Texas Gov. Greg Abbott made an unannounced appearance on Facebook live Sunday evening to sign a tough bill banning “sanctuary cities” in the state, thereby avoiding demonstrations opponents planned for later in the week when they thought he was going to put his signature on the legislation.
While Abbott’s spokesman said he was just trying to reach a wide audience, critics called Abbott “cowardly” for springing the signing without notice.
Though the bill, which cleared the Republican-controlled legislature last week, was opposed by most major police chiefs in Texas, Abbott said in a statement that the law was a blow against “those that seek to promote lawlessness in Texas.”
Abbott also blasted the one law enforcement officer in Texas who appears to have adopted any sort of policy resembling the amorphous concept of a sanctuary city, Travis County Sheriff Sally Hernandez, who said she would not cooperate with U.S. Immigration and Customs Enforcement requests to hold immigrants while federal authorities investigate their status.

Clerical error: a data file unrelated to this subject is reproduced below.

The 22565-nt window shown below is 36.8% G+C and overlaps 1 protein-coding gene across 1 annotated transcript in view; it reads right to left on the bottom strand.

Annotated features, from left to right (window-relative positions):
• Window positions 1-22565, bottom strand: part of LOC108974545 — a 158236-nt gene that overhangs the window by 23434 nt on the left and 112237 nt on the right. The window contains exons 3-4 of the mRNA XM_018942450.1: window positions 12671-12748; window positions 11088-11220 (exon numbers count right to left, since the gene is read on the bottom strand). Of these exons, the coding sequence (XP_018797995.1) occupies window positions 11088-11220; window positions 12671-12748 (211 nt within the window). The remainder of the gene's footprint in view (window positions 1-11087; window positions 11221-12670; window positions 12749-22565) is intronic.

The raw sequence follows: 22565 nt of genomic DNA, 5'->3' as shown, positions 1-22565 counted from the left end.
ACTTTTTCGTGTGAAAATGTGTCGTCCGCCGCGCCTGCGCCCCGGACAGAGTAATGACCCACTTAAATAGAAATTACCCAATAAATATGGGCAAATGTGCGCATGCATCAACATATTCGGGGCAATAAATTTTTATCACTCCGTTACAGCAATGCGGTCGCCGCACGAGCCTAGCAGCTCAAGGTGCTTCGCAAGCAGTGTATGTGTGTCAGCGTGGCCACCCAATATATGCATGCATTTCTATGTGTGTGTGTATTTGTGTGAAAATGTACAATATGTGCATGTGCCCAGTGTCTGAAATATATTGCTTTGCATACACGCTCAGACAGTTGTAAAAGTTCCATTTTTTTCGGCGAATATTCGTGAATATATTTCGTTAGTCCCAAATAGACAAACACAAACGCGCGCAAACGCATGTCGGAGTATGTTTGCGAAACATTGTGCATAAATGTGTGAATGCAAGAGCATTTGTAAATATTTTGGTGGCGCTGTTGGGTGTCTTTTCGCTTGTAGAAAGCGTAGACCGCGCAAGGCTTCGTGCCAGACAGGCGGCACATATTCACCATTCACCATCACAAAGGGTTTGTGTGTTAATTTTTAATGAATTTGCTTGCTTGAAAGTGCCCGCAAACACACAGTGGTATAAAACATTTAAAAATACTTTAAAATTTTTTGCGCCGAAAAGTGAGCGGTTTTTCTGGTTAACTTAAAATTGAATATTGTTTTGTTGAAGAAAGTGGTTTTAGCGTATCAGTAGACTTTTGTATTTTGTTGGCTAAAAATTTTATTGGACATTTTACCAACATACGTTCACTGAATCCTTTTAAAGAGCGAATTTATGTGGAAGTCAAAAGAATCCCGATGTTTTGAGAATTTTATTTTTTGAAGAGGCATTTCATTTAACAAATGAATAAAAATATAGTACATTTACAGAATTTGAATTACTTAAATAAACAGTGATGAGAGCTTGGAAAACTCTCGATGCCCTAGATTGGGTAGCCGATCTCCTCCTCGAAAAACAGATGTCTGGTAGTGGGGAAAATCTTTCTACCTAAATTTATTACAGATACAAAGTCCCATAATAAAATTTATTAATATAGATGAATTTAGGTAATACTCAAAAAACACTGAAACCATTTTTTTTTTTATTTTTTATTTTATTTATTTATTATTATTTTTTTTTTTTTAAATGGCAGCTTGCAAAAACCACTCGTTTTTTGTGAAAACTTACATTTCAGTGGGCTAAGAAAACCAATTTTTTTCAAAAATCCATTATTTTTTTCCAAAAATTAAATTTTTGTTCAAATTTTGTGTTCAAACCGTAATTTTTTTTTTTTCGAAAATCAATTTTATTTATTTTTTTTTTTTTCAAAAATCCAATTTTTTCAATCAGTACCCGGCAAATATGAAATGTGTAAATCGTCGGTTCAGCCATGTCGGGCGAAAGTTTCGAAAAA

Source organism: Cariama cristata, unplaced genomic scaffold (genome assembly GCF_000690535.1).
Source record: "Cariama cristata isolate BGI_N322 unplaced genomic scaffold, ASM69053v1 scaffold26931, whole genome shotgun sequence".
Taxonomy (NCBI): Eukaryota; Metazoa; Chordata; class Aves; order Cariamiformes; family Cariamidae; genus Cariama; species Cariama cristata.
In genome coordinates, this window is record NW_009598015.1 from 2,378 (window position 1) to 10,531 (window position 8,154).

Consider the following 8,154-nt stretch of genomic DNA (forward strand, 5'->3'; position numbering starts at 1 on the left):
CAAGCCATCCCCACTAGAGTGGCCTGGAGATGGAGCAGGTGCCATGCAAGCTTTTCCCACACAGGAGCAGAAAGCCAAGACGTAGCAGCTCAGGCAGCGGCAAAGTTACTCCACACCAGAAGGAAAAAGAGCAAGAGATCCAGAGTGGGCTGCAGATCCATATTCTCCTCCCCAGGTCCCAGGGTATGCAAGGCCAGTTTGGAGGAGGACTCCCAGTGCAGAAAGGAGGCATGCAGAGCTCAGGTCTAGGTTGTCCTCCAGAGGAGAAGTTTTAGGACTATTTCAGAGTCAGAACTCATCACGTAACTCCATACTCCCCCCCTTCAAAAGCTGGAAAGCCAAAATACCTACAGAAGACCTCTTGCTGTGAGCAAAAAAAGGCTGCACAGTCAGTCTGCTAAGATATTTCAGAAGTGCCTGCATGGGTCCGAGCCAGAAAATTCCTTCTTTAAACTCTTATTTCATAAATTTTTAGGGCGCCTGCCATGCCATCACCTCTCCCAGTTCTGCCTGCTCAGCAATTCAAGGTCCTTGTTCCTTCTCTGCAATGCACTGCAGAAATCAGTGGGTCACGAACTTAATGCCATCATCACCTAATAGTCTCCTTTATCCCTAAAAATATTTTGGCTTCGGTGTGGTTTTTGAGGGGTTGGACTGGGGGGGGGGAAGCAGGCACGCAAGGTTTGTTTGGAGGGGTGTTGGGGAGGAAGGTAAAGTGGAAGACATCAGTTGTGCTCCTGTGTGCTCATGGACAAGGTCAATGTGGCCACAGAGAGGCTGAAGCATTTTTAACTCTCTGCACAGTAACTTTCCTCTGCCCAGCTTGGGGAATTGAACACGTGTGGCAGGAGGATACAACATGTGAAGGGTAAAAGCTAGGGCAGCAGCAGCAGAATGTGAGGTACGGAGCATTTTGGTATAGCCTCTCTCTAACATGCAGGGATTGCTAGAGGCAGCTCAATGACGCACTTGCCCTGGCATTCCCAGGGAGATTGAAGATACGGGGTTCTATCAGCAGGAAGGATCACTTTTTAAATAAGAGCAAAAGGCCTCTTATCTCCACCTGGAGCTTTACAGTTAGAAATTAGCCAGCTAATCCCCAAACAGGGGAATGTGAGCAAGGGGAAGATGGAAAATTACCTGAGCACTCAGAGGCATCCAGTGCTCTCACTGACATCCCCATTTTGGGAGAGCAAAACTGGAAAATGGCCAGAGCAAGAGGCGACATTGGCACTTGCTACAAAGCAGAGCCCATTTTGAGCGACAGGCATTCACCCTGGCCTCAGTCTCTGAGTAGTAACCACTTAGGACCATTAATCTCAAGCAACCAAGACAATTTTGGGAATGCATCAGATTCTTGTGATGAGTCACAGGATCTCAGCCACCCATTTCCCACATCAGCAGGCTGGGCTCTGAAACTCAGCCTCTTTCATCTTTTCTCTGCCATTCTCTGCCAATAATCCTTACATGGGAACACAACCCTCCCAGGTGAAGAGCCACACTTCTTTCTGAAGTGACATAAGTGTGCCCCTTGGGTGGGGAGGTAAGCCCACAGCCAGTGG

“This law cracks down on policies like the Travis County sheriff who declared she would not detain known criminals accused of violent crimes,” Abbott said.
In fact, Hernandez does honor detainer requests from federal immigration authorities for inmates accused of serious offenses.
The term sanctuary cities is ill-defined and takes different forms in different places. In general, jurisdictions identifying themselves as sanctuaries refuse to hold immigrants who have been arrested for local crimes past their release date so that Immigration and Customs Enforcement can take them into federal custody and try to deport them.
The Texas law would fine local governments up to $25,500 a day for policies that block immigration enforcement. Elected or appointed officials who refuse to cooperate with immigration agents could lose their jobs. Sheriffs and other police officers would face misdemeanor charges punishable by up to a year in jail and fines if they ignore requests to detain immigrants. The law would take effect Sept. 1.
SOURCE: Fred Barbash and Samantha Schmidt
The Washington Post